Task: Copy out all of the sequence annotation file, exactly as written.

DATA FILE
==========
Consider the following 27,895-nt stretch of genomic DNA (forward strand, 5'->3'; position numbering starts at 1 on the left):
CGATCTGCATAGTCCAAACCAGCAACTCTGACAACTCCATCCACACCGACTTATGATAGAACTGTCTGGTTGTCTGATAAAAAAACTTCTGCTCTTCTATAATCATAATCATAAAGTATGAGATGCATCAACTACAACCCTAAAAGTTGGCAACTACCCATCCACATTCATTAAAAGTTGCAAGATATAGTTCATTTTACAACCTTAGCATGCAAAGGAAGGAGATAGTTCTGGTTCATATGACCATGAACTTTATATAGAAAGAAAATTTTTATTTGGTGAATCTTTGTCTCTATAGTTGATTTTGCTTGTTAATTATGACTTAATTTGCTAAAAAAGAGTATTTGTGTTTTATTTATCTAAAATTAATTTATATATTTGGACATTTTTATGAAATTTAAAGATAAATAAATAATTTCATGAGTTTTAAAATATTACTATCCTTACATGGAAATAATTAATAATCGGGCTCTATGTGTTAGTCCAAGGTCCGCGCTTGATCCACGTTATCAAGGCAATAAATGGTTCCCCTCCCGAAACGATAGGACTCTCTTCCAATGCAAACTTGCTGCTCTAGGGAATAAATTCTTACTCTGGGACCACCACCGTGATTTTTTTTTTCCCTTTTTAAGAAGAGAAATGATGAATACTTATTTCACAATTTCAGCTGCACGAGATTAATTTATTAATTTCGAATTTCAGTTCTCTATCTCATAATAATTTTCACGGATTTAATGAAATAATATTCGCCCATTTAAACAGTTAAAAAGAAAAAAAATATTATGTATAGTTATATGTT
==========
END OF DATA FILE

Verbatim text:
Consider the following 27,895-nt stretch of genomic DNA (forward strand, 5'->3'; position numbering starts at 1 on the left):
CGATCTGCATAGTCCAAACCAGCAACTCTGACAACTCCATCCACACCGACTTATGATAGAACTGTCTGGTTGTCTGATAAAAAAACTTCTGCTCTTCTATAATCATAATCATAAAGTATGAGATGCATCAACTACAACCCTAAAAGTTGGCAACTACCCATCCACATTCATTAAAAGTTGCAAGATATAGTTCATTTTACAACCTTAGCATGCAAAGGAAGGAGATAGTTCTGGTTCATATGACCATGAACTTTATATAGAAAGAAAATTTTTATTTGGTGAATCTTTGTCTCTATAGTTGATTTTGCTTGTTAATTATGACTTAATTTGCTAAAAAAGAGTATTTGTGTTTTATTTATCTAAAATTAATTTATATATTTGGACATTTTTATGAAATTTAAAGATAAATAAATAATTTCATGAGTTTTAAAATATTACTATCCTTACATGGAAATAATTAATAATCGGGCTCTATGTGTTAGTCCAAGGTCCGCGCTTGATCCACGTTATCAAGGCAATAAATGGTTCCCCTCCCGAAACGATAGGACTCTCTTCCAATGCAAACTTGCTGCTCTAGGGAATAAATTCTTACTCTGGGACCACCACCGTGATTTTTTTTTTCCCTTTTTAAGAAGAGAAATGATGAATACTTATTTCACAATTTCAGCTGCACGAGATTAATTTATTAATTTCGAATTTCAGTTCTCTATCTCATAATAATTTTCACGGATTTAATGAAATAATATTCGCCCATTTAAACAGTTAAAAAGAAAAAAAATATTATGTATAGTTATATGTT